Niche Consulting/ Tiny House Collaborative

They began by building a larger tiny home, perfect for two or even three! Lina and Isha also found a relatively affordable small home, in the same neighborhood as Simply Home. The backyard had room for their new tiny and Lina's first tiny, the Shiny Penny.  

Next step, recruit community members!  

T42, Lina and Isha's new tiny home

Their friend Lori was next to join. Moving into the Shiny Penny was a perfect transitional step for her, post-divorce. Through a CraigsList ad (not really that creepy), they found married couple, Kyra and Ryan. They were tired of paying the increasingly high Portland rents and were eager to add more meaning to their daily lives. A perfect fit for this cohousing community. Kyra and Ryan now live in the upstairs bedrooms in the common house.

Going Places is able to keep their collective housing costs affordable by simply sharing the expenses. Through community budgeting, they are able to set money aside for ongoing maintenance and special projects, like building a bike shelter.


After finding their tribe, they were all ready to iron out their collective decision-making process, as well as the underlying philosophy.

Raffi the cat

The Lucky Penny



Open communication is everything in relationships, and community building is no different. Together they purposely crafted community living agreements. These establish clear expectations, conflict/resolution guidelines, the division of responsibilities and more. For more on Going Places decision-making process, visit Lina's blog here. There is no one way to set-up a community. The Cohousing Association of the United States offers sample documents on the different ways to form a new community.

Early on, Lina and Isha made a point to reach out to their neighbors. They discovered which neighbors had concerns about their community and what they could do to effectively address these, which they did. This communication led to building strong bonds and friendships with all their surrounding neighbors. Unfortunately this rarity in too many American neighborhoods.

As a community they share two meals a week together, rotating cooking duties. Fortunately there's plenty of room for spontaneity and flexibility, as desired or needed. They are all busy people, but they make a concerted effort to make time for each other. Together they also meet once a week for a community meeting; time for fun activities and to take care of any community business. At Going Places, they also hold occasional work parties for household repairs/chores, gardening, and bonding.  I witnessed one these such parties and was amazed at how much they were able to get done in just a few hours by working as a team.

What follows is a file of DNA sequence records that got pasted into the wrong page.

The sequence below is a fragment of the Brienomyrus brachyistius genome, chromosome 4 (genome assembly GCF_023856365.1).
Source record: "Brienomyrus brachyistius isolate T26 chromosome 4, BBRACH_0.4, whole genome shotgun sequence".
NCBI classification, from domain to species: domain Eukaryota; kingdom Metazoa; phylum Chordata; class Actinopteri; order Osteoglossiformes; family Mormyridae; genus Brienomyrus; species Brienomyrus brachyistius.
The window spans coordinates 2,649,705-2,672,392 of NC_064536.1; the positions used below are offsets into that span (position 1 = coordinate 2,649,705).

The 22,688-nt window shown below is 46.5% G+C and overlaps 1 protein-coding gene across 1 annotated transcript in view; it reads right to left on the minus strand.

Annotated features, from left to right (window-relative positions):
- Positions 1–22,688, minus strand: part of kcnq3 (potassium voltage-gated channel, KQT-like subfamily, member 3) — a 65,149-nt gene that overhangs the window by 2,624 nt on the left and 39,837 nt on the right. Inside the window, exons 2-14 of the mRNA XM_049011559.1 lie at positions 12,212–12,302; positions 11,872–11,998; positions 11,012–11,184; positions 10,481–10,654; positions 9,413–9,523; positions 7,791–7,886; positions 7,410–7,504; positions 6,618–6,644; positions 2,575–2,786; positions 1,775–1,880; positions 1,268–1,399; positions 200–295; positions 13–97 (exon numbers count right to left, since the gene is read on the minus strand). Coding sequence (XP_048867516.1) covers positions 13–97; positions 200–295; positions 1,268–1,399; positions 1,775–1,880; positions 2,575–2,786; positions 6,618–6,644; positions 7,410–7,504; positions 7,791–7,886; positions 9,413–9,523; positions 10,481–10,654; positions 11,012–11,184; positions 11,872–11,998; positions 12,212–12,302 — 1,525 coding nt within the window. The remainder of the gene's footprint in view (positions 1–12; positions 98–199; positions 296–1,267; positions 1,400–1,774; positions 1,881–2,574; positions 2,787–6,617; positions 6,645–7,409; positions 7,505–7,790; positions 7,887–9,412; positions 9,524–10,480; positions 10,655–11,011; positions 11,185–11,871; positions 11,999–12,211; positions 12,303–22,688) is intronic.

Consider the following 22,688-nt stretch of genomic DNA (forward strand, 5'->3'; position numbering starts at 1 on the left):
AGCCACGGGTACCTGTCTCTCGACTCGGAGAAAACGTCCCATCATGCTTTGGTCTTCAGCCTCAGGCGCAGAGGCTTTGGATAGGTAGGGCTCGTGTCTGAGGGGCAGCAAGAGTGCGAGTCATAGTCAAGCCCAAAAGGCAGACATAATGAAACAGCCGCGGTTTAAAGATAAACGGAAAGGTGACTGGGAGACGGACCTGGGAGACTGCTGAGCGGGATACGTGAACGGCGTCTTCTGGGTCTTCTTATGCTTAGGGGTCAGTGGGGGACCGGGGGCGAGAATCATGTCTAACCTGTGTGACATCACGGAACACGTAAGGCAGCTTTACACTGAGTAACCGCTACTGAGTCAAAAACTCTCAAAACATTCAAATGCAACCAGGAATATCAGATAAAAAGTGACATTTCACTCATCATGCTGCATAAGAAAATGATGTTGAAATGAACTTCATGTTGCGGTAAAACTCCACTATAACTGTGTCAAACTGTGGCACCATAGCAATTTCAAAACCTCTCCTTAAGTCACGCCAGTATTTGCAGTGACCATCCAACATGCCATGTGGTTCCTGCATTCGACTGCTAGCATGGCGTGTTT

Static window cling frosting for visual privacy

Common house

It is amazing how established and agreed upon expectations can make 'family' life so blissful. The tiny cohousing model provides a fresh spin on shared housing and community living.

Going Places is an empowering example of how truly accessible tiny house community building can be.  


It's amazing how established and agreed upon expectations can make 'family' life so blissful. Tiny cohousing provides a fresh spin on possibilities of shared housing. Going Places is an empowering example of how truly accessible tiny house community building can be.  

 Alexis Stephens

 Tiny House Blog Contributor

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My partner, Christian and I are traveling tiny house dwellers. Together we've been on the road two years for our documentary and community outreach project, Tiny House Expedition. We live, breathe, dream the tiny home community every day. This is our life, and our true passion project. We are very grateful to be able experience this inspiring movement in such an intimate way and to be able to share our exploration with all of you.

As a community the share two meals a week together, rotating cooking duties. Though there's plenty of room for spontaneity and flexibility. They are all busy people, but they make a concerted effort to make time for each other. Together they also meet once a week for a community meeting; time for fun activities and to take care of any community business. At Going Places, they also hold occasional work parties— household repairs, gardening, and bonding.  I witnessed on these such parties and was amazed at how much they were able to get done in a few hours by working as a team. It occurred to me that this was the way to cure procrastination aroun